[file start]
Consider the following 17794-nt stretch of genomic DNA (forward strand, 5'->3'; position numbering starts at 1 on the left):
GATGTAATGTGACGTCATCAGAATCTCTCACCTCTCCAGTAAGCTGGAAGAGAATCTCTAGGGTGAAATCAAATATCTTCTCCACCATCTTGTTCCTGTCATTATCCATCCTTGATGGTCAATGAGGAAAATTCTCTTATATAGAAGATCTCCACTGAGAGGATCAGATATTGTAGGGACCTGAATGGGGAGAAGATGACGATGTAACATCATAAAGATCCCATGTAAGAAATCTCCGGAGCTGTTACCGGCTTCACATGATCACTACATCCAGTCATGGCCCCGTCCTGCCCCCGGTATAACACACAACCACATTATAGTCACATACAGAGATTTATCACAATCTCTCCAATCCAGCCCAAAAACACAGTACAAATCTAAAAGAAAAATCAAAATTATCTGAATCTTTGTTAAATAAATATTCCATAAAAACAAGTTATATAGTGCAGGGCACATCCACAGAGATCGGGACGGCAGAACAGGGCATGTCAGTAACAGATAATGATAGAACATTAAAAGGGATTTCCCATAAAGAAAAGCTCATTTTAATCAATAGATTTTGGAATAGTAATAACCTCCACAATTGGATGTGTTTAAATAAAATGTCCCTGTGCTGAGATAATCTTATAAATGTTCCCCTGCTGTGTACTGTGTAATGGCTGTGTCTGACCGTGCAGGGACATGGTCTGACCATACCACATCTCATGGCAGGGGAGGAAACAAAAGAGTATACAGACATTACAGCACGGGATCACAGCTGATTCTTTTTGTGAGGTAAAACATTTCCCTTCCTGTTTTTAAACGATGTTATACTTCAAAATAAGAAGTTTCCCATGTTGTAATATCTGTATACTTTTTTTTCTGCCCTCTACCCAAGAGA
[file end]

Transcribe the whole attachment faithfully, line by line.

Consider the following 17794-nt stretch of genomic DNA (forward strand, 5'->3'; position numbering starts at 1 on the left):
GATGTAATGTGACGTCATCAGAATCTCTCACCTCTCCAGTAAGCTGGAAGAGAATCTCTAGGGTGAAATCAAATATCTTCTCCACCATCTTGTTCCTGTCATTATCCATCCTTGATGGTCAATGAGGAAAATTCTCTTATATAGAAGATCTCCACTGAGAGGATCAGATATTGTAGGGACCTGAATGGGGAGAAGATGACGATGTAACATCATAAAGATCCCATGTAAGAAATCTCCGGAGCTGTTACCGGCTTCACATGATCACTACATCCAGTCATGGCCCCGTCCTGCCCCCGGTATAACACACAACCACATTATAGTCACATACAGAGATTTATCACAATCTCTCCAATCCAGCCCAAAAACACAGTACAAATCTAAAAGAAAAATCAAAATTATCTGAATCTTTGTTAAATAAATATTCCATAAAAACAAGTTATATAGTGCAGGGCACATCCACAGAGATCGGGACGGCAGAACAGGGCATGTCAGTAACAGATAATGATAGAACATTAAAAGGGATTTCCCATAAAGAAAAGCTCATTTTAATCAATAGATTTTGGAATAGTAATAACCTCCACAATTGGATGTGTTTAAATAAAATGTCCCTGTGCTGAGATAATCTTATAAATGTTCCCCTGCTGTGTACTGTGTAATGGCTGTGTCTGACCGTGCAGGGACATGGTCTGACCATACCACATCTCATGGCAGGGGAGGAAACAAAAGAGTATACAGACATTACAGCACGGGATCACAGCTGATTCTTTTTGTGAGGTAAAACATTTCCCTTCCTGTTTTTAAACGATGTTATACTTCAAAATAAGAAGTTTCCCATGTTGTAATATCTGTATACTTTTTTTTCTGCCCTCTACCCAAGAGA